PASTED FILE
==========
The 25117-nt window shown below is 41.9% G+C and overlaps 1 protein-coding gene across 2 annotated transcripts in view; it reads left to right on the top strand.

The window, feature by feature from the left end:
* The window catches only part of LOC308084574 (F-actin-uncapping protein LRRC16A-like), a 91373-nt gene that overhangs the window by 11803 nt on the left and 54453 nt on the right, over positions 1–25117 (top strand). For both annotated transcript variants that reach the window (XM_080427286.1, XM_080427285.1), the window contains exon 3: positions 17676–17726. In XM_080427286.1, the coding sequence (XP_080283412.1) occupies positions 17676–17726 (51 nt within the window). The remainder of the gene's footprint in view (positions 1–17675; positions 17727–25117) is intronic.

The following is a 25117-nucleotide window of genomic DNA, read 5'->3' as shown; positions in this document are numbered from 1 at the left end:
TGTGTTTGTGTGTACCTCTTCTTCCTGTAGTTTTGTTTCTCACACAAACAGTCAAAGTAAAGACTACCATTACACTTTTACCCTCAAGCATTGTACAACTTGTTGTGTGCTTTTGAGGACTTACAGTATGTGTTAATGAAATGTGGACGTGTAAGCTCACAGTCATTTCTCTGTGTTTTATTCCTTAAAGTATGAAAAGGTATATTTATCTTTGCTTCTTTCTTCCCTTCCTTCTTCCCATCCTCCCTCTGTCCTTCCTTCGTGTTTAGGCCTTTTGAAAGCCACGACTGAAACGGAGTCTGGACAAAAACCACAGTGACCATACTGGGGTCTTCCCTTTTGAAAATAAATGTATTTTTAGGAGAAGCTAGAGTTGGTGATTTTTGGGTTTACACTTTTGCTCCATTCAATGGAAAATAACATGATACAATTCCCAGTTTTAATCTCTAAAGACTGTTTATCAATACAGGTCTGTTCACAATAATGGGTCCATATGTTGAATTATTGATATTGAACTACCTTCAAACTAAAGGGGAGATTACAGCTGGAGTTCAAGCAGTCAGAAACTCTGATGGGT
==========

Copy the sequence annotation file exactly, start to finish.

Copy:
The 25117-nt window shown below is 41.9% G+C and overlaps 1 protein-coding gene across 2 annotated transcripts in view; it reads left to right on the top strand.

The window, feature by feature from the left end:
* The window catches only part of LOC308084574 (F-actin-uncapping protein LRRC16A-like), a 91373-nt gene that overhangs the window by 11803 nt on the left and 54453 nt on the right, over positions 1–25117 (top strand). For both annotated transcript variants that reach the window (XM_080427286.1, XM_080427285.1), the window contains exon 3: positions 17676–17726. In XM_080427286.1, the coding sequence (XP_080283412.1) occupies positions 17676–17726 (51 nt within the window). The remainder of the gene's footprint in view (positions 1–17675; positions 17727–25117) is intronic.

The following is a 25117-nucleotide window of genomic DNA, read 5'->3' as shown; positions in this document are numbered from 1 at the left end:
TGTGTTTGTGTGTACCTCTTCTTCCTGTAGTTTTGTTTCTCACACAAACAGTCAAAGTAAAGACTACCATTACACTTTTACCCTCAAGCATTGTACAACTTGTTGTGTGCTTTTGAGGACTTACAGTATGTGTTAATGAAATGTGGACGTGTAAGCTCACAGTCATTTCTCTGTGTTTTATTCCTTAAAGTATGAAAAGGTATATTTATCTTTGCTTCTTTCTTCCCTTCCTTCTTCCCATCCTCCCTCTGTCCTTCCTTCGTGTTTAGGCCTTTTGAAAGCCACGACTGAAACGGAGTCTGGACAAAAACCACAGTGACCATACTGGGGTCTTCCCTTTTGAAAATAAATGTATTTTTAGGAGAAGCTAGAGTTGGTGATTTTTGGGTTTACACTTTTGCTCCATTCAATGGAAAATAACATGATACAATTCCCAGTTTTAATCTCTAAAGACTGTTTATCAATACAGGTCTGTTCACAATAATGGGTCCATATGTTGAATTATTGATATTGAACTACCTTCAAACTAAAGGGGAGATTACAGCTGGAGTTCAAGCAGTCAGAAACTCTGATGGGT